In this issue

‘Invisible fuel’ promises more secure future

‘Invisible fuel’ promises more secure future

Beddington Zero Energy Development is the UK's largest and first carbon-neutral eco-community

As oil and gas become more difficult to extract, energy efficiency represents one of the world’s primary resources, says Guy Chazan


Windsor Castle is powered by a water turbine, while the roof of Blackfriars station is covered by solar panels. But such systems are reliant on subsidies, as Pilita Clark reports

Shale gas: Battle rages over fracking as reserves sought

Michael Kavanagh says a heated debate may be getting ahead of itself

Biomass: Wood pellets muscle in on old role of coal

Hungry boilers need new supply chain, writes Guy Chazan

Solar power: Sun shines on developing photovoltaic industry

Cuts to subsidies and tumbling prices for equipment have the potential to lead to more competition, says Pilita Clark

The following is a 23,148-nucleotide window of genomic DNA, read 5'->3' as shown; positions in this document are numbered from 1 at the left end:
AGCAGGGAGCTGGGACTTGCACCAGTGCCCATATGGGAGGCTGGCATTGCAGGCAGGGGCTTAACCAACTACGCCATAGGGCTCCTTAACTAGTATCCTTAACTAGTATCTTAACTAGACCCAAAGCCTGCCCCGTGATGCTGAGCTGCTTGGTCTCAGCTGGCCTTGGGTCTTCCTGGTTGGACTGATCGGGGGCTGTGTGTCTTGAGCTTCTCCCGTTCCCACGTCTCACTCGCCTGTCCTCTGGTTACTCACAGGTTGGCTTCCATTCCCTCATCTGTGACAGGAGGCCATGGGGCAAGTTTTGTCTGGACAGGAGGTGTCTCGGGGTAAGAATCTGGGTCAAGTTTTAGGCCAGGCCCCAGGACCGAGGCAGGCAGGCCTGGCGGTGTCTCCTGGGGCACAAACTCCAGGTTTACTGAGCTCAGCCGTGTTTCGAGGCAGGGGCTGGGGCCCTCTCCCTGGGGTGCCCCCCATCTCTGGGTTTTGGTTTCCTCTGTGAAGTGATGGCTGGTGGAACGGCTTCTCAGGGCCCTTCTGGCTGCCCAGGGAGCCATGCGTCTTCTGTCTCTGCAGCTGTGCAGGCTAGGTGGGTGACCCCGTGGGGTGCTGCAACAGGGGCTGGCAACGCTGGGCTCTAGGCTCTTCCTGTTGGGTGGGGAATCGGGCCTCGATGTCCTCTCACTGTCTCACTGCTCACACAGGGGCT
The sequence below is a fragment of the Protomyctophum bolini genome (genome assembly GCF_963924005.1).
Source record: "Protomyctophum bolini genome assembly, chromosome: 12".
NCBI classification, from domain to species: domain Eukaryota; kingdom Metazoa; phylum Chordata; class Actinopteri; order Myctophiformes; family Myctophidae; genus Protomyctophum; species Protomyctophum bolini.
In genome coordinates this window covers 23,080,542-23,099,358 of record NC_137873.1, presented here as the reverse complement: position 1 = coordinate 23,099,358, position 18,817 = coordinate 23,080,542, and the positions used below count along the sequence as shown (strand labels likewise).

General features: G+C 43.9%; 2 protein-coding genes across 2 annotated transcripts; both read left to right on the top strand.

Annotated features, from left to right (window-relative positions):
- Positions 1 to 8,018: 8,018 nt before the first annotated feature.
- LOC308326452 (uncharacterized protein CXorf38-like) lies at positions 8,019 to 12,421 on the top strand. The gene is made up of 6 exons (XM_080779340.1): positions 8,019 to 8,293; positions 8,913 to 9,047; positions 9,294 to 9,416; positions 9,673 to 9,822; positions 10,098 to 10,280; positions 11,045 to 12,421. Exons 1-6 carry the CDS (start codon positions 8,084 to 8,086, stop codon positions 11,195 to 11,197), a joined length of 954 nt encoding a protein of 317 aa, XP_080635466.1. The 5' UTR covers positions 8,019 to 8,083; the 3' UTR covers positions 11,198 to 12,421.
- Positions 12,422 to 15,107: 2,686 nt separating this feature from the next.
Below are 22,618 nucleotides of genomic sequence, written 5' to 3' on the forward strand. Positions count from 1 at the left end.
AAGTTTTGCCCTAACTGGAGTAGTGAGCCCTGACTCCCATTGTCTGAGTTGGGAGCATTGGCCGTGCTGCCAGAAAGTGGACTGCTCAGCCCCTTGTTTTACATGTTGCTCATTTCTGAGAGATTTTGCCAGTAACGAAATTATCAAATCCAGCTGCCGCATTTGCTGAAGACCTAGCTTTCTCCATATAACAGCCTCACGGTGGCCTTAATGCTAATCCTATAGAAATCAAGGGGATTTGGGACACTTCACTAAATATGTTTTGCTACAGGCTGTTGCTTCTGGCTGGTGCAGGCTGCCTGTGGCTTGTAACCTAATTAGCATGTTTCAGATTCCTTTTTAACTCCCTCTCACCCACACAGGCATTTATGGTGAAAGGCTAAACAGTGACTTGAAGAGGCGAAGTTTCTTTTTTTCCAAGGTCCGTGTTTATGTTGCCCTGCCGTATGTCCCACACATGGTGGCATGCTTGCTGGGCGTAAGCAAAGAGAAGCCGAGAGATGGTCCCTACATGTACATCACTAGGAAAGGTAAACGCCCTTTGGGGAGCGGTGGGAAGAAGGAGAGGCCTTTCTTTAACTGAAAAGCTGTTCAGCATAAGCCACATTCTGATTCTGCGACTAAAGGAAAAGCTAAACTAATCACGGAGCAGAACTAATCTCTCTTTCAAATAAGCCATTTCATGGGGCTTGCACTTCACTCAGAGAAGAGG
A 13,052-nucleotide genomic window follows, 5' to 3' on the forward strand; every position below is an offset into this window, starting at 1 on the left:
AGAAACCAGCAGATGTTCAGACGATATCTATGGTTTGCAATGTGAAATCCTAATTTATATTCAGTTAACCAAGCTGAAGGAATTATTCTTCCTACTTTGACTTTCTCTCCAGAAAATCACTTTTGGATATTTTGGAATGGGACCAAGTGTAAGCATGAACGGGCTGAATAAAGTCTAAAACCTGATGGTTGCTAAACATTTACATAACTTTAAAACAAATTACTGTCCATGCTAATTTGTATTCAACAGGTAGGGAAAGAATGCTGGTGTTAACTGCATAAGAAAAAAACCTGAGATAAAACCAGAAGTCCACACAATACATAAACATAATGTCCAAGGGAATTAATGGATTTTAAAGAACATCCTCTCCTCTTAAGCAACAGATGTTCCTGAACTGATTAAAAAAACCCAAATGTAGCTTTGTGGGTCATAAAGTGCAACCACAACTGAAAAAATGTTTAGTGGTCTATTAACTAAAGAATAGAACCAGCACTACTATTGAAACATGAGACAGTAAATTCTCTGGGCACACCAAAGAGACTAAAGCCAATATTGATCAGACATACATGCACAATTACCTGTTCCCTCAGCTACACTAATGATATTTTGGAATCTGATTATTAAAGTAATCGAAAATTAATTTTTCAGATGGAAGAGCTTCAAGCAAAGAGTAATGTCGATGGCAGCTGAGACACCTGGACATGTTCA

Offshore wind: Latest generation of farms raises optimism

Some observers are sensing a turning point after early setbacks on natural, political and technological fronts, says Rose Jacobs

Nuclear industry must compete on cost in future energy mix

Safety and delays in construction remain at issue but degree of confidence returns, says Sylvia Pfeifer

Innovation: New gas deposits change trade flows

Demand is rising but very unevenly, Sylvia Pfeifer discovers

the Natural House at BRE Innovation Park in Watford, England
©Peter White

Passive power: Rising costs help drive a shift to lower carbon living

Improving quality of life at home, rather than a burning desire to be efficient, holds the key, says Michael Kavanagh

Biofuels: US steers bumpy course to green fuel

Oil and ecology make troubled mix, writes Rose Jacobs

United Kingdom: Boilers on the backburner as consumers rein in waste

Enlisting public support remains difficult, writes Michael Kavanagh